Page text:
In case you missed the big news from the John Edwards trial this afternoon, yes, it is true, I had to take Edgeworth north to Battleground because Eugene Street was so clogged with cops and news vans and such.
Pending the resolution of this case involving a blogger's right to post about food and health, please remember that I am not a licensed dietitian, although I can see how my frequent paeans to red meat, fried potatoes, and alcohol might confuse the casual reader.
I would guess that Greensboro will not be moving ahead with a downtown performing arts center this year.
A lot of work has been done, and a lot of progress has been made, but barring some deus ex machina on the funding side this thing is not happening in 2012.
With the ticket tax proposal in suspended animation, the amount of bond money needed to build a swell new PAC seems likely to be more than voters will bear in a still-shaky economy.
But a delay should not be a death knell for the project.
Whatever political calculations lay behind the timing of this campaign, a lot of people who liked the general idea wondered why we had to rush. Now there's time to finish the job of planning and marketing the facility. It's a necessary replacement for the superannuated theater that has been a major part of Greensboro's cultural life for decades, and it would be a great addition to downtown.
There's talk beneath this post on the DPAC ticket tax* about Greensboro's self-image and ambitions, relative to other NC cities and as we choose to define ourself.
Missing the boom that remade Charlotte and Raleigh left us some nice possibilities in terms of being clean, green, and livable, which should be good for business and good for the people who live here. We have not focused on those goals as much as I'd like, but we haven't completely paved the county yet, either, so there's still hope.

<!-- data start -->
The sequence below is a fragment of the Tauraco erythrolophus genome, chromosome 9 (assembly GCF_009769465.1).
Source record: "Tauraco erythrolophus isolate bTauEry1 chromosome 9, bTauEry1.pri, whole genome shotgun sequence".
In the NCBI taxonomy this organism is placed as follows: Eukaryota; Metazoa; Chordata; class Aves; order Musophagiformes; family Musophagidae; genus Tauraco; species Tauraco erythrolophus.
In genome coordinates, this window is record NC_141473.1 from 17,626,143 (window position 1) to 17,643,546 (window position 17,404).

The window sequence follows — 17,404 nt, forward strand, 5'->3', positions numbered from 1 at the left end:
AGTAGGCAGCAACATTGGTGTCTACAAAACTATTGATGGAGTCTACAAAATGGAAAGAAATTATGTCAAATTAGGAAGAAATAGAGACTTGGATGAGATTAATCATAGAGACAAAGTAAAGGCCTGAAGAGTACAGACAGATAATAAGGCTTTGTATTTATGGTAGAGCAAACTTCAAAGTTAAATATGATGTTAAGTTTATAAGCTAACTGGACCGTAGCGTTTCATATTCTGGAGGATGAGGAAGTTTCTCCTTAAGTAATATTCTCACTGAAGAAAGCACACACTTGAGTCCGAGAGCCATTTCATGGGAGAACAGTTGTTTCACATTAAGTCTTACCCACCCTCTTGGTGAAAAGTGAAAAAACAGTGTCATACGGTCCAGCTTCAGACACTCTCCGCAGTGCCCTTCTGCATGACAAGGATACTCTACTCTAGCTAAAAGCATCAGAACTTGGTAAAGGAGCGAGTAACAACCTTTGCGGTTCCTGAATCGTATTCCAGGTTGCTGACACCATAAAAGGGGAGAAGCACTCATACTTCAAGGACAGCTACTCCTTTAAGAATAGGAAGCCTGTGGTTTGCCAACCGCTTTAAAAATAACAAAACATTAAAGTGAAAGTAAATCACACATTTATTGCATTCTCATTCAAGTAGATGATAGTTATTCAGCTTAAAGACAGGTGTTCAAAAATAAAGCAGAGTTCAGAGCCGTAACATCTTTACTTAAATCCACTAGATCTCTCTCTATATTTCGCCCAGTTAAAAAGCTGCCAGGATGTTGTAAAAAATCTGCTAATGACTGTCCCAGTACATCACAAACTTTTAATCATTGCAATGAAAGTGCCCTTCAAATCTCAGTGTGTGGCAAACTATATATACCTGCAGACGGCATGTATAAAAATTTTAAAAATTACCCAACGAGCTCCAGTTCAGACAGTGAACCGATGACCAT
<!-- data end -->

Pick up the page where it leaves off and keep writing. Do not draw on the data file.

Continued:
The continued vitality of downtown is an important element of that strategy, and I think letting patrons of a new facility help pay for it is a good plan.
And it's worth remembering that a significant performing arts space is not just a status marker in the race to keep up with Wake and Mecklenburg, it's the kind of cultural amenity for which Greensboro has been known for decades. In fact, we're talking about replacing a superannuated facility and putting it in a better location, not dreaming of something completely new.
GSO's manageable scale and mellow vibe are big attractions for some of us, but those things are not all that define what this city is and what we can be.
Demand for electricity drives demand for coal, which being "abundant, widely dispersed, easily mined, and not controlled by any OPEC-like cartel" is not going away anytime soon.
No great surprises here, although the stats are compelling. I was surprised that US wind power, while generating just a small fraction of the electricity fueled by coal, was as big relative to global coal as reported.
The NBA has its most intriguing conference finals matchups in years. Lots of great storylines this season, with young stars and old stars and dynastic shifts bringing the league back to relevance in a way not seen since Jordan left the Bulls.
So of course the N&R banners an NBA Sux! article across the top of its sports section, written by an obscure Colorado columnist and based on the opinions of an obscure former Air Force player.
Warren Buffett recently cited local sports coverage as one of the major strengths of local newspapers. His letter was kind of a big deal in the publishing world. Just not on Market Street.
And when Florida State does join the Big 12 -- which happens soon, unless John Swofford can dig into his cutthroat bag of tricks and add Notre Dame while stealing Oklahoma, Southern California or the Carolina Panthers -- it will have two crushing effects.
N&R devotes most of its A1 above-the-fold real estate to a photographic investigation of John Edwards' necktie selections.
Apparently, no actual news happened here in Mayberry yesterday.